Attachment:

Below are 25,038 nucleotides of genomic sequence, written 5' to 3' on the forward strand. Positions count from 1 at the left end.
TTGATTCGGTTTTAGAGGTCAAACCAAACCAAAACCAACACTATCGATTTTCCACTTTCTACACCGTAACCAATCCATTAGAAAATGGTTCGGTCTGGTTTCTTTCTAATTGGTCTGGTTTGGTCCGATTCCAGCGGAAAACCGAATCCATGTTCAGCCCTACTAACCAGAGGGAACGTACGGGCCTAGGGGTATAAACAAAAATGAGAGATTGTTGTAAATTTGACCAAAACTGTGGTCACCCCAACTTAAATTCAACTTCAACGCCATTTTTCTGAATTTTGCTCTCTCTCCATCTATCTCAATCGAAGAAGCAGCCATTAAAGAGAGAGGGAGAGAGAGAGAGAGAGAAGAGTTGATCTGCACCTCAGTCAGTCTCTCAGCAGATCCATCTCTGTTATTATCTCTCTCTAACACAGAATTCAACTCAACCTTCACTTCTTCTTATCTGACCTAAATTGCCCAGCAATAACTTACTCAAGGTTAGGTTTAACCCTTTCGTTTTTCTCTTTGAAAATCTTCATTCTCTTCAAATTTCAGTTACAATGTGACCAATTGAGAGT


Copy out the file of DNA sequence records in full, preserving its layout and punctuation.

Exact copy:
Below are 25,038 nucleotides of genomic sequence, written 5' to 3' on the forward strand. Positions count from 1 at the left end.
TTGATTCGGTTTTAGAGGTCAAACCAAACCAAAACCAACACTATCGATTTTCCACTTTCTACACCGTAACCAATCCATTAGAAAATGGTTCGGTCTGGTTTCTTTCTAATTGGTCTGGTTTGGTCCGATTCCAGCGGAAAACCGAATCCATGTTCAGCCCTACTAACCAGAGGGAACGTACGGGCCTAGGGGTATAAACAAAAATGAGAGATTGTTGTAAATTTGACCAAAACTGTGGTCACCCCAACTTAAATTCAACTTCAACGCCATTTTTCTGAATTTTGCTCTCTCTCCATCTATCTCAATCGAAGAAGCAGCCATTAAAGAGAGAGGGAGAGAGAGAGAGAGAGAAGAGTTGATCTGCACCTCAGTCAGTCTCTCAGCAGATCCATCTCTGTTATTATCTCTCTCTAACACAGAATTCAACTCAACCTTCACTTCTTCTTATCTGACCTAAATTGCCCAGCAATAACTTACTCAAGGTTAGGTTTAACCCTTTCGTTTTTCTCTTTGAAAATCTTCATTCTCTTCAAATTTCAGTTACAATGTGACCAATTGAGAGT